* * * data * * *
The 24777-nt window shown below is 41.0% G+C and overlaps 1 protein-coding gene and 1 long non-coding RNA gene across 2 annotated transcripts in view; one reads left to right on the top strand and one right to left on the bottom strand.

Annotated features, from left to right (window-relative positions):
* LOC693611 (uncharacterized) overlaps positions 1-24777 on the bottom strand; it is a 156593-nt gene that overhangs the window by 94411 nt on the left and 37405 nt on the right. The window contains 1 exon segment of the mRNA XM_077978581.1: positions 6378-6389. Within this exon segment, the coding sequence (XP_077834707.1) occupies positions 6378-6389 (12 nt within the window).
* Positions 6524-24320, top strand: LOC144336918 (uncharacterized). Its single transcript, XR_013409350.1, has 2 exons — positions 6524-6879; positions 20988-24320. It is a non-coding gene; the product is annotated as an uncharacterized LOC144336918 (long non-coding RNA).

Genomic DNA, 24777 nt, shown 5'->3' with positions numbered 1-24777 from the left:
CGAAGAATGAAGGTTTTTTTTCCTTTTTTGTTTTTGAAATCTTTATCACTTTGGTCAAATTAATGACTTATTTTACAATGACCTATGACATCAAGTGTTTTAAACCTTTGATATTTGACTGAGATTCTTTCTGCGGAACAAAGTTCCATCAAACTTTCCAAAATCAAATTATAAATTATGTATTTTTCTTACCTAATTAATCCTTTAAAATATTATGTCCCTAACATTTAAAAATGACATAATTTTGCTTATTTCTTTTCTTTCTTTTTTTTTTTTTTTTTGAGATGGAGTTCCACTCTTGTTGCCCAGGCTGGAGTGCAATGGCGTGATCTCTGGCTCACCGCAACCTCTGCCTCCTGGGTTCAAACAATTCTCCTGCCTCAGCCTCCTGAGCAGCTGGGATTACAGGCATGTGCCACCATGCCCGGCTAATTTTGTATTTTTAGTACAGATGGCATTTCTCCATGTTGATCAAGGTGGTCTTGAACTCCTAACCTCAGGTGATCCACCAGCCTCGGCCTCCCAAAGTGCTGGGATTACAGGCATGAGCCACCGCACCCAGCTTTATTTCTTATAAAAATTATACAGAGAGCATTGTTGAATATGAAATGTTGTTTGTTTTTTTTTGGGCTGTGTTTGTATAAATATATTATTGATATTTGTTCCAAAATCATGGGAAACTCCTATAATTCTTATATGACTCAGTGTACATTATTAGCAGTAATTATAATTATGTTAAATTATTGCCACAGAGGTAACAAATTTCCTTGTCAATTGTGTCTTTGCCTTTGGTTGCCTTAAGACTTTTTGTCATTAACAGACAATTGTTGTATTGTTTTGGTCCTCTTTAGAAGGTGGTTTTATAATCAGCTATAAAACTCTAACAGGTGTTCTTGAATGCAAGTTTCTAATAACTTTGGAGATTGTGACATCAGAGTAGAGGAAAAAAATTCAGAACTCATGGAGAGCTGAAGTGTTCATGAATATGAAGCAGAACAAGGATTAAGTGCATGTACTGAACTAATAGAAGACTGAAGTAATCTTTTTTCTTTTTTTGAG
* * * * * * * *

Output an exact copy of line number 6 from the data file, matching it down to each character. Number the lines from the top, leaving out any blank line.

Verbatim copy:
CGAAGAATGAAGGTTTTTTTTCCTTTTTTGTTTTTGAAATCTTTATCACTTTGGTCAAATTAATGACTTATTTTACAATGACCTATGACATCAAGTGTTTTAAACCTTTGATATTTGACTGAGATTCTTTCTGCGGAACAAAGTTCCATCAAACTTTCCAAAATCAAATTATAAATTATGTATTTTTCTTACCTAATTAATCCTTTAAAATATTATGTCCCTAACATTTAAAAATGACATAATTTTGCTTATTTCTTTTCTTTCTTTTTTTTTTTTTTTTTGAGATGGAGTTCCACTCTTGTTGCCCAGGCTGGAGTGCAATGGCGTGATCTCTGGCTCACCGCAACCTCTGCCTCCTGGGTTCAAACAATTCTCCTGCCTCAGCCTCCTGAGCAGCTGGGATTACAGGCATGTGCCACCATGCCCGGCTAATTTTGTATTTTTAGTACAGATGGCATTTCTCCATGTTGATCAAGGTGGTCTTGAACTCCTAACCTCAGGTGATCCACCAGCCTCGGCCTCCCAAAGTGCTGGGATTACAGGCATGAGCCACCGCACCCAGCTTTATTTCTTATAAAAATTATACAGAGAGCATTGTTGAATATGAAATGTTGTTTGTTTTTTTTTGGGCTGTGTTTGTATAAATATATTATTGATATTTGTTCCAAAATCATGGGAAACTCCTATAATTCTTATATGACTCAGTGTACATTATTAGCAGTAATTATAATTATGTTAAATTATTGCCACAGAGGTAACAAATTTCCTTGTCAATTGTGTCTTTGCCTTTGGTTGCCTTAAGACTTTTTGTCATTAACAGACAATTGTTGTATTGTTTTGGTCCTCTTTAGAAGGTGGTTTTATAATCAGCTATAAAACTCTAACAGGTGTTCTTGAATGCAAGTTTCTAATAACTTTGGAGATTGTGACATCAGAGTAGAGGAAAAAAATTCAGAACTCATGGAGAGCTGAAGTGTTCATGAATATGAAGCAGAACAAGGATTAAGTGCATGTACTGAACTAATAGAAGACTGAAGTAATCTTTTTTCTTTTTTTGAG